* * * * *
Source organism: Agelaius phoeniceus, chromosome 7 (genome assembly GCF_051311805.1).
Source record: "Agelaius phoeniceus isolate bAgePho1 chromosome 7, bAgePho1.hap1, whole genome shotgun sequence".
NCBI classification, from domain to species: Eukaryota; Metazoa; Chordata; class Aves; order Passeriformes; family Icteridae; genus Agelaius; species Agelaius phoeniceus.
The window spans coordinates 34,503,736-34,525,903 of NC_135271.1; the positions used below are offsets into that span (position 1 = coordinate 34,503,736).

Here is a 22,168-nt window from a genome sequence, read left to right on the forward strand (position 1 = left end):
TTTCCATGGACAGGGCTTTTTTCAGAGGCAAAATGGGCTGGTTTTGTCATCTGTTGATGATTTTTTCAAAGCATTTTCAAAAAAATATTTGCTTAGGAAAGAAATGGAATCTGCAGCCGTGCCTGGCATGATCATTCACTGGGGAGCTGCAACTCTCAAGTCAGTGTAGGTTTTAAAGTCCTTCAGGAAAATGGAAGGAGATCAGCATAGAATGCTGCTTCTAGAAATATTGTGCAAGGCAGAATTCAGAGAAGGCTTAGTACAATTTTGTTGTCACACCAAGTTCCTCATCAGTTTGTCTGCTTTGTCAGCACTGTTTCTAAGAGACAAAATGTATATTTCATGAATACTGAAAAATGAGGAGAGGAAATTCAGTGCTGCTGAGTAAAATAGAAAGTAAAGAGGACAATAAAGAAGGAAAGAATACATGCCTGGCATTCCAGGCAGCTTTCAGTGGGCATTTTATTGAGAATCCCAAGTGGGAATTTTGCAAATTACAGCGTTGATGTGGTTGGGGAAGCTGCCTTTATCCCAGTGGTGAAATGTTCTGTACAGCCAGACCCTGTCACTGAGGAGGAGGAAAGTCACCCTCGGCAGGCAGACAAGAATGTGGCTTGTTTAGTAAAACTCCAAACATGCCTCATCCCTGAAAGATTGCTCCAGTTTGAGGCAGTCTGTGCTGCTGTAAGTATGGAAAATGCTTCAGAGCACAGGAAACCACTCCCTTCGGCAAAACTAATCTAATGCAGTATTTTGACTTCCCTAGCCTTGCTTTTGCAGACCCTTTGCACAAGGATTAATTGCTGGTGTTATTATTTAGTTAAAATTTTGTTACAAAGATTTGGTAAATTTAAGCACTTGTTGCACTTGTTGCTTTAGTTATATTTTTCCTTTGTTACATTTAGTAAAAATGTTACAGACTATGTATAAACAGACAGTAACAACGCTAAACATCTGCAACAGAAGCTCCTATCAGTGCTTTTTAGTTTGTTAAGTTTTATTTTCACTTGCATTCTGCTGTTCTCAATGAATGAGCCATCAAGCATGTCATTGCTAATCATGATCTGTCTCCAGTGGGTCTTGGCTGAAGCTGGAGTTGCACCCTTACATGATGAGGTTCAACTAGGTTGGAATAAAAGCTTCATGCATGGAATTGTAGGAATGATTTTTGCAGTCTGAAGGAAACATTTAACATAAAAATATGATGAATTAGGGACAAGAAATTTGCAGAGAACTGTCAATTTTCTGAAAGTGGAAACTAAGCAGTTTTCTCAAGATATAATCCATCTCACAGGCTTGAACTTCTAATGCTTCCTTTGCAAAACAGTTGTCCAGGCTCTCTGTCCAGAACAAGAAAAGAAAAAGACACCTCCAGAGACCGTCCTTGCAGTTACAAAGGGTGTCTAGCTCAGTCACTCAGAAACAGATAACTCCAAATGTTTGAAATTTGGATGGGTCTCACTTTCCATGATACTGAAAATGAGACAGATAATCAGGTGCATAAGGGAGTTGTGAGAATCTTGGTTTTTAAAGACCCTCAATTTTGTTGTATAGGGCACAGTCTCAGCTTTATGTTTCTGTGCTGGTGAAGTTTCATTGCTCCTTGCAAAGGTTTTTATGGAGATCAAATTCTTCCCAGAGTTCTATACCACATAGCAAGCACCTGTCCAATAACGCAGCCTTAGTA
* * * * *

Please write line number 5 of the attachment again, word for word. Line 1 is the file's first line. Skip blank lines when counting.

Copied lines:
Here is a 22,168-nt window from a genome sequence, read left to right on the forward strand (position 1 = left end):